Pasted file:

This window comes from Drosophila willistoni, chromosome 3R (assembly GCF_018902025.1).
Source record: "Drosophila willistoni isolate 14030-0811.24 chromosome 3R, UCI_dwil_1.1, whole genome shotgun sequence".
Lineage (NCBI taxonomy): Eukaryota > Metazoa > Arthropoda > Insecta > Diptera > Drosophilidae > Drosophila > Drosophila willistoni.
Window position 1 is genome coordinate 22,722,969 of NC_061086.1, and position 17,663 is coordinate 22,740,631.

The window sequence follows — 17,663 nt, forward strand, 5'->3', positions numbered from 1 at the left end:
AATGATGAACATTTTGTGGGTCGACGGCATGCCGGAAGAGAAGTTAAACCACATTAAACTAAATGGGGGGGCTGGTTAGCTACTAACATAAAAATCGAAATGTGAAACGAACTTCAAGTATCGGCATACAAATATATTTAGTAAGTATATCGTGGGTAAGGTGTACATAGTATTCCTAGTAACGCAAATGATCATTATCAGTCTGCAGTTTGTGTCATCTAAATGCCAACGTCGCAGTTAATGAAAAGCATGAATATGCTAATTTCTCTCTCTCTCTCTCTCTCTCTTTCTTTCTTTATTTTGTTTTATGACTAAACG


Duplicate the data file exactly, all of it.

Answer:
This window comes from Drosophila willistoni, chromosome 3R (assembly GCF_018902025.1).
Source record: "Drosophila willistoni isolate 14030-0811.24 chromosome 3R, UCI_dwil_1.1, whole genome shotgun sequence".
Lineage (NCBI taxonomy): Eukaryota > Metazoa > Arthropoda > Insecta > Diptera > Drosophilidae > Drosophila > Drosophila willistoni.
Window position 1 is genome coordinate 22,722,969 of NC_061086.1, and position 17,663 is coordinate 22,740,631.

The window sequence follows — 17,663 nt, forward strand, 5'->3', positions numbered from 1 at the left end:
AATGATGAACATTTTGTGGGTCGACGGCATGCCGGAAGAGAAGTTAAACCACATTAAACTAAATGGGGGGGCTGGTTAGCTACTAACATAAAAATCGAAATGTGAAACGAACTTCAAGTATCGGCATACAAATATATTTAGTAAGTATATCGTGGGTAAGGTGTACATAGTATTCCTAGTAACGCAAATGATCATTATCAGTCTGCAGTTTGTGTCATCTAAATGCCAACGTCGCAGTTAATGAAAAGCATGAATATGCTAATTTCTCTCTCTCTCTCTCTCTCTCTTTCTTTCTTTATTTTGTTTTATGACTAAACG